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Steven Walters: Walker’s book documents his govern-by-poll style

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Steven Walters
December 2, 2013

Every 17 years, a Republican governor of Wisconsin, chafing to make the A-list of his party’s future presidential contenders, writes a book on how his Cheeseheadland successes could be a model for the nation.

That’s why Americans were treated to “Power to the People” in 1996 by then-Republican Gov. Tommy G. Thompson.

And it’s why current Gov. Scott Walker is making the rounds nationally, doing talk shows, interviews and speeches elaborating on his new book, “Unintimidated,” about the political history—and the choices Walker made—in our Capitol in 2011-12.

Those two years saw his Act 10, which all but abolished public-employee bargaining, become law; his side winning a Supreme Court campaign that became a referendum on Act 10; and a record 13 recall elections.

Walker, Lt. Gov. Rebecca Kleefisch and eight state senators kept their jobs in those recalls, but three GOP senators were turned out of office.

Among the new, interesting information in Walker’s book is this: He is welded to—and governs by—public-opinion polls.

The book makes about 28 references to polls—“internal” polls seen only by Walker and his closest political aides and exit polls.

Only a few individuals got more references in the book. It offers 40 shout-outs to Walker’s wife, Tonnette, who the governor says was his “rock” during the trials of 2011-12, for example. And sons Matt and Alex were mentioned more often.

The book makes 47 references to 2012 Republican party presidential candidate Mitt Romney, who Walker says failed to learn any lessons from his political courage and candor.

Others players mentioned are Senate Majority Leader Scott Fitzgerald, 31 references; then-Assembly Speaker Jeff Fitzgerald, 17; Senate President Mike Ellis, 15; vice presidential candidate and Wisconsin Congressman Paul Ryan of Janesville, 13; public-employee labor leader Marty Beil, who Walker says learned “absolutely nothing” from his political defeats, six; Thompson, four, and Lt. Gov. Rebecca Kleefisch, two.

How important are polls to Walker? Very. Twice he makes references to four polls on one page of the book.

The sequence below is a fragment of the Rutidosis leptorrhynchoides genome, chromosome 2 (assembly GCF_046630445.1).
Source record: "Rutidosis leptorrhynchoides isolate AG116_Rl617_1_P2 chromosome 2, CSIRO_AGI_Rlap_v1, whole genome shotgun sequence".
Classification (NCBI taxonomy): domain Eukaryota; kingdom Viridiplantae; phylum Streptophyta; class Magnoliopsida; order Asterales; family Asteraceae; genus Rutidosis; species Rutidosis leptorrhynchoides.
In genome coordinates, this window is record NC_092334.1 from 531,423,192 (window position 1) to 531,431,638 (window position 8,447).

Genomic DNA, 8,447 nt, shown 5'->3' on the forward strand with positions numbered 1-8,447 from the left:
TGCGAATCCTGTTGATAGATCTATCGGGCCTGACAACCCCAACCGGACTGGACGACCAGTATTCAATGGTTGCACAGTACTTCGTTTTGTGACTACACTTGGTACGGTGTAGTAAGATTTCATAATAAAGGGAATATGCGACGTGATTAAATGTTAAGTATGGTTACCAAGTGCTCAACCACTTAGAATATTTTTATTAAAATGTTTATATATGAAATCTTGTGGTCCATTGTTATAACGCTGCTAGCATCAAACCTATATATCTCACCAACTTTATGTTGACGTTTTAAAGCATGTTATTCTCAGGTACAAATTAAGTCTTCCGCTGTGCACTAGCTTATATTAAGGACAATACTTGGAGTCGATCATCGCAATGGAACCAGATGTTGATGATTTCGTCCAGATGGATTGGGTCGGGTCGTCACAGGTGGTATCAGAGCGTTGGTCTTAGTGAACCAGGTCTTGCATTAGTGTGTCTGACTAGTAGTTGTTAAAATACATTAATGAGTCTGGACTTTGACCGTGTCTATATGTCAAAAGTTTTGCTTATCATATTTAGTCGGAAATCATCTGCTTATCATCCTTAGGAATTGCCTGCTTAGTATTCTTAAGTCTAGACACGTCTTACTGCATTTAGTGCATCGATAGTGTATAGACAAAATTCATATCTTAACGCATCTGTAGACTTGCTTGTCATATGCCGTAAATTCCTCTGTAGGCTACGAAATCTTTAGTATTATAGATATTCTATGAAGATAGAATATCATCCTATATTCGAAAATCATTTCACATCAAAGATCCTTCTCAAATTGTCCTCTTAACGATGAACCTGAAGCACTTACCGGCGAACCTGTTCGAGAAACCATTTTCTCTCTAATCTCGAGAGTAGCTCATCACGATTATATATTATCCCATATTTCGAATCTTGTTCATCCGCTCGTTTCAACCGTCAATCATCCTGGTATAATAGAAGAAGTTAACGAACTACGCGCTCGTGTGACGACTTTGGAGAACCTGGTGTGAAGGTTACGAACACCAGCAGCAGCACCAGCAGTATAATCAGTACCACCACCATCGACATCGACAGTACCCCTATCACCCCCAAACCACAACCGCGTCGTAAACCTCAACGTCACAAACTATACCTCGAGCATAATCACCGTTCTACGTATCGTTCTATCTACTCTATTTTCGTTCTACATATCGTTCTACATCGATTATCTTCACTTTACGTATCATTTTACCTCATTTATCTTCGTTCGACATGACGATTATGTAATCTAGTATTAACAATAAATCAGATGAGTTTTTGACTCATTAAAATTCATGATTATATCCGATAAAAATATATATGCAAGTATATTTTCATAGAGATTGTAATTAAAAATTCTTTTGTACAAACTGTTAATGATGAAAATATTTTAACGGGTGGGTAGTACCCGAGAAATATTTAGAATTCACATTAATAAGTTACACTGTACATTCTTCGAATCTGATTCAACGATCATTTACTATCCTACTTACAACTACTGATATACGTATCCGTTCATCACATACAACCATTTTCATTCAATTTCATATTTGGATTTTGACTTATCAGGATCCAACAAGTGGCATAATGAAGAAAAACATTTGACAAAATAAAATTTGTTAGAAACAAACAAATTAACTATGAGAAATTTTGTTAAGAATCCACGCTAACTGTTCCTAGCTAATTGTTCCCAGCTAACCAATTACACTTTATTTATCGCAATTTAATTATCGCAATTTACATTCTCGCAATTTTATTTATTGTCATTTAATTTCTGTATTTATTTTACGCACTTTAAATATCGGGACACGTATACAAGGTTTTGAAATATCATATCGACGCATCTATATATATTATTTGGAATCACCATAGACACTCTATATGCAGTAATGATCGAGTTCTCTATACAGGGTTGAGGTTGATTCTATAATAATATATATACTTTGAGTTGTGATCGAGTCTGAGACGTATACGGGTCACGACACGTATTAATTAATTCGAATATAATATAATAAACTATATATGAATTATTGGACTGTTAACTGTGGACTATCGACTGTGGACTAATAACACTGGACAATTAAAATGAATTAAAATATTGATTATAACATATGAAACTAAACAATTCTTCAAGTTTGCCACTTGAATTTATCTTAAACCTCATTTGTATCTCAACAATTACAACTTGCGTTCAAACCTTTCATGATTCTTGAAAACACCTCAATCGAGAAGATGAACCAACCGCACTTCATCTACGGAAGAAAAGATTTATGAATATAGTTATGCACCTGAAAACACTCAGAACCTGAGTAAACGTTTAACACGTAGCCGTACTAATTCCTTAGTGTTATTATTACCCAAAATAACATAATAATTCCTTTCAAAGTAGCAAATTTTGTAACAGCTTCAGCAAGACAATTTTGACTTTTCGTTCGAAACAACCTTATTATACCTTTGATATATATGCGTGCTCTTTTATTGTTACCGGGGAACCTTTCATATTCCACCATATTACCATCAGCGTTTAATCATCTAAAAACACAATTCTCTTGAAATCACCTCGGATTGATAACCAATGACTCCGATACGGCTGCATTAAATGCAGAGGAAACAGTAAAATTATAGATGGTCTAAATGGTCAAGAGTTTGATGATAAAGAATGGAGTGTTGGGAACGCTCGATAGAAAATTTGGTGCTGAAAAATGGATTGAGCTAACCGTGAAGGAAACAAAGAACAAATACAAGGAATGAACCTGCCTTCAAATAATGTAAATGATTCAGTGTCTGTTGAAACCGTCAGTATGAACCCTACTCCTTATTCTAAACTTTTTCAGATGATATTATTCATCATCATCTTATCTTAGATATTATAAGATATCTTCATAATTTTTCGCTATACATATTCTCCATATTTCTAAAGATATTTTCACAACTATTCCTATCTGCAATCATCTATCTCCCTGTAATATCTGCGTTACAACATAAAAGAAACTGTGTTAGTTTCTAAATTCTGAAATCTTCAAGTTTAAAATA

In a lessons-learned Chapter 26, for example, Walker gives his fellow Republicans this advice: “Change the polls, not your principles.”

Walker and co-author Marc Thiessen add: “If you know you are doing the right thing, and the polls say voters disagree, change the polls, not your principles. President Reagan used to look at polls not to determine his positions, but to see where he needed to do more to persuade the public. That’s a sign of true leadership.”

Reagan—30 references in the book—is Walker’s personal and political idol.

Examples of the role that public-opinion polls played in Walker’s 2011-12 decisions and political life:

-- “Seven days out, our internal polls showed (Justice David) Prosser was losing by five to six points” to Department of Justice veteran attorney Joanne Kloppenburg in the April 2011 election. (Page 125)

What did Walker see as the stakes in the Prosser-Kloppenburg race? “While I was not on the ballot that day, my political fate—and the fate of our reforms—certainly were and we won.”

-- Once the June 2012 recall election for Walker was set, “I was extremely vulnerable. Our internal polls showed that 54 percent of voters viewed me unfavorably, and that my likely opponent, Milwaukee Mayor Tom Barrett, would defeat me decisively in a head-to-head matchup.” (Page 142)

-- Polls conducted five weeks apart told Walker he could win the recall, however:

“On Dec. 19, 2011, our internal polls had showed me losing the recall by an 11-point margin, 54-43 percent. By Jan. 23, 2012, after three weeks on the air with the new ad, we pulled ahead for the first time, 47-46. (Page 163)

-- Polls also told Walker that, despite the prayers they offered together, former Republican Sen. Dan Kapanke, who voted for Act 10, would be recalled in the summer of 2011.

“The truth is, Dan had no chance of winning. Even before the vote on Act 10, his poll numbers were upside down.” (Page 136)

What’s it all mean?

Often, Walker—and almost every other veteran pol—offer this tired old bromide of a response when asked about the latest poll measuring public opinion on them or one of their priorities: “I don’t care about the polls. The only poll that matters is on election day.”

But Walker’s book proves one point: Polls intimidate him.

Steven Walters is a senior producer for the nonprofit public affairs channel WisconsinEye. Email stevenscwalters@gmail.com.



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